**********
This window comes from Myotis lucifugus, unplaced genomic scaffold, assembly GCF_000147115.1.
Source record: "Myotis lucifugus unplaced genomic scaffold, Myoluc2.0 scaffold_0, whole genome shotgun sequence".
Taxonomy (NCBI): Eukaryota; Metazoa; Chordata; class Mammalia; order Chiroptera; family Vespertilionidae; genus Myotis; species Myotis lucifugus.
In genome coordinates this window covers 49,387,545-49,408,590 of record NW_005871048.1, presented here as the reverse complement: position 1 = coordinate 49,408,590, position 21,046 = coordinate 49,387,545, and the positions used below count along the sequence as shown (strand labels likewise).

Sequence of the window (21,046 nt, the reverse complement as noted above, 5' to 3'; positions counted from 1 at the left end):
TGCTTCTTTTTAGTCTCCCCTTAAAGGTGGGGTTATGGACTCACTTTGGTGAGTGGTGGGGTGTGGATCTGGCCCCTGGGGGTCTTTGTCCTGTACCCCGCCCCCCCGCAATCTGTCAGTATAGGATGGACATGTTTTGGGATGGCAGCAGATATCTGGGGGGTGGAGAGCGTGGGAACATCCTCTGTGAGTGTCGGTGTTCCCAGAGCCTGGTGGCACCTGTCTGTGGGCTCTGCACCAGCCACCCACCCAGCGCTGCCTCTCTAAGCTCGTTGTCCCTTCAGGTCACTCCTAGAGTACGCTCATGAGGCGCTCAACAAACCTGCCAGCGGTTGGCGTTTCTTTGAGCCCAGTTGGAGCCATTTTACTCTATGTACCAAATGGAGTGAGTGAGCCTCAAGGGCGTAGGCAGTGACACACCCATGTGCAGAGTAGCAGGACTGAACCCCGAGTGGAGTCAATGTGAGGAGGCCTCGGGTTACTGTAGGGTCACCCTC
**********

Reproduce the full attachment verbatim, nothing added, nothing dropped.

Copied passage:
This window comes from Myotis lucifugus, unplaced genomic scaffold, assembly GCF_000147115.1.
Source record: "Myotis lucifugus unplaced genomic scaffold, Myoluc2.0 scaffold_0, whole genome shotgun sequence".
Taxonomy (NCBI): Eukaryota; Metazoa; Chordata; class Mammalia; order Chiroptera; family Vespertilionidae; genus Myotis; species Myotis lucifugus.
In genome coordinates this window covers 49,387,545-49,408,590 of record NW_005871048.1, presented here as the reverse complement: position 1 = coordinate 49,408,590, position 21,046 = coordinate 49,387,545, and the positions used below count along the sequence as shown (strand labels likewise).

Sequence of the window (21,046 nt, the reverse complement as noted above, 5' to 3'; positions counted from 1 at the left end):
TGCTTCTTTTTAGTCTCCCCTTAAAGGTGGGGTTATGGACTCACTTTGGTGAGTGGTGGGGTGTGGATCTGGCCCCTGGGGGTCTTTGTCCTGTACCCCGCCCCCCCGCAATCTGTCAGTATAGGATGGACATGTTTTGGGATGGCAGCAGATATCTGGGGGGTGGAGAGCGTGGGAACATCCTCTGTGAGTGTCGGTGTTCCCAGAGCCTGGTGGCACCTGTCTGTGGGCTCTGCACCAGCCACCCACCCAGCGCTGCCTCTCTAAGCTCGTTGTCCCTTCAGGTCACTCCTAGAGTACGCTCATGAGGCGCTCAACAAACCTGCCAGCGGTTGGCGTTTCTTTGAGCCCAGTTGGAGCCATTTTACTCTATGTACCAAATGGAGTGAGTGAGCCTCAAGGGCGTAGGCAGTGACACACCCATGTGCAGAGTAGCAGGACTGAACCCCGAGTGGAGTCAATGTGAGGAGGCCTCGGGTTACTGTAGGGTCACCCTC